Therefore, goals that are above your current structure are completely normal. The difference is that your planning includes leaving your cash flow negative for a few months until that investment is recouped.
In my case, the annual goal was impossible to beat. I had a minimum budget for day-to-day actions, only. If it worked, I could hire according to goals that weren’t even set.
The managers’ feeling was responsible for directing all the “re-investment” in the process. Feeling-based judgments motivate the growth of internal politics, which installed itself like a virus among the team.
Flattering the superior, spending a lot of time devising ways to sell insignificant results as if they were important, and other actions that no one would want to see in the company itself arise from this type of culture.
Having experienced the process for less than half a year, I had already realized that our sales cycle could not last almost 1 year.
Digging deeper, I realized that all the tools that gave us the business process metrics were completely dirty, full of phantom deals where the salesperson hadn’t interacted with the lead for over 6 months.
This type of situation hindered our results enormously.
And it wasn’t just the sales cycle. I got the average ticket only with the financial, but it was not possible to see the sale value, only the current monthly fee, with possible upgrades in the value over the LTV.
One more problem for my historical background and the definitions of where we could go. It was not enough to have only projections about the result of the new processes… I still didn’t know what the average ticket the company used to sell nor the cycle to close the contracts and start receiving them.
The result: a very stressful year
It was almost 365 days of a lot of pressure and intensity. The biggest problem in a situation like this is that the team ends up unmotivated at various times, because it works a lot, but realizes that it is impossible to achieve the expected results.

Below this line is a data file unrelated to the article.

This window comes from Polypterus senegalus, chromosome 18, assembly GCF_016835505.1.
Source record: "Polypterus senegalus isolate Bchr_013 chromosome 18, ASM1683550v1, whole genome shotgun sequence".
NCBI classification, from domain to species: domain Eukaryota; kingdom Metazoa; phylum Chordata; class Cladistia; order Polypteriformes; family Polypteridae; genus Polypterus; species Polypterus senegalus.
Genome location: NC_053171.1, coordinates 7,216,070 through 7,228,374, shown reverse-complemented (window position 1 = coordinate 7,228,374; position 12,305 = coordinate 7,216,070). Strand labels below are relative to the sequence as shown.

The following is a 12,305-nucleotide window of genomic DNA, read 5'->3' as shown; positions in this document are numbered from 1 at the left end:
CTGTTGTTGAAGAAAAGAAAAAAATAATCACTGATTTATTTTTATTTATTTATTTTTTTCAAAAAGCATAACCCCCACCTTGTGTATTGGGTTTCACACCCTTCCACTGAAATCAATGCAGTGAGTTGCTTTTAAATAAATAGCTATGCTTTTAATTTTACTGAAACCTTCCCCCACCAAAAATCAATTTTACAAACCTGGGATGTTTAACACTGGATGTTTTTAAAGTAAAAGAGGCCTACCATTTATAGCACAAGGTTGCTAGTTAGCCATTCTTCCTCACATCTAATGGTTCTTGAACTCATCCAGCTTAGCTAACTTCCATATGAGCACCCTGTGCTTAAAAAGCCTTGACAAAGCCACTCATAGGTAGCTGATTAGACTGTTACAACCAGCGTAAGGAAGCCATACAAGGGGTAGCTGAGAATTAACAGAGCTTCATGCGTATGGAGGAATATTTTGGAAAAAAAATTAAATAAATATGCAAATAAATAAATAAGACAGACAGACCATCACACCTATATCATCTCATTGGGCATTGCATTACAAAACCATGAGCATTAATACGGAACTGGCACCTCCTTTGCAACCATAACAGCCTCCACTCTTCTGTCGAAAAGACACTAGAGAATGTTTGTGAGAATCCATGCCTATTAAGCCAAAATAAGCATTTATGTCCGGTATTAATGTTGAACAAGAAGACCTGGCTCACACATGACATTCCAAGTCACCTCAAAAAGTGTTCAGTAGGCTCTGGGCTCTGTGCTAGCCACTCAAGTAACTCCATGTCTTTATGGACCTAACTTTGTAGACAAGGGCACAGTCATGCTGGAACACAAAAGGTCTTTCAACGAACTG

If it’s going to be a tense year, let it at least be the last!
In order to avoid the same problems for the following year, we worked on measuring the processes from the very beginning.
We wanted to have the best indicators and with as much transparency and assertiveness as possible to plan the following year with the lowest probability of error and also demonstrate the reality to all stakeholders.
All metrics helped to gain predictability. Something useless in relation to current planning, but useful as a reference for later years.
In short, I spent the whole year planning for the next year, because in fact we were already lost. In a worse situation, they could fire me, but the results of the year were positive.
As I said, the company had been without growth for 3-4 years and, for the first time, it put its foot on the accelerator and, despite all the difficulties, managed to increase its annual recurring revenue (ARR) by more than 30%.
Unfortunately, the team had a hard time, we lost some good talents along such a tortuous path, but the results, in the end, brought some relief and I was sure to leave behind a more consolidated structure and culture.
All discussions on target revisions were tense, demands on impossible values too, politicking intensified throughout the year… Even so, the final result was positive for what was built for the years ahead.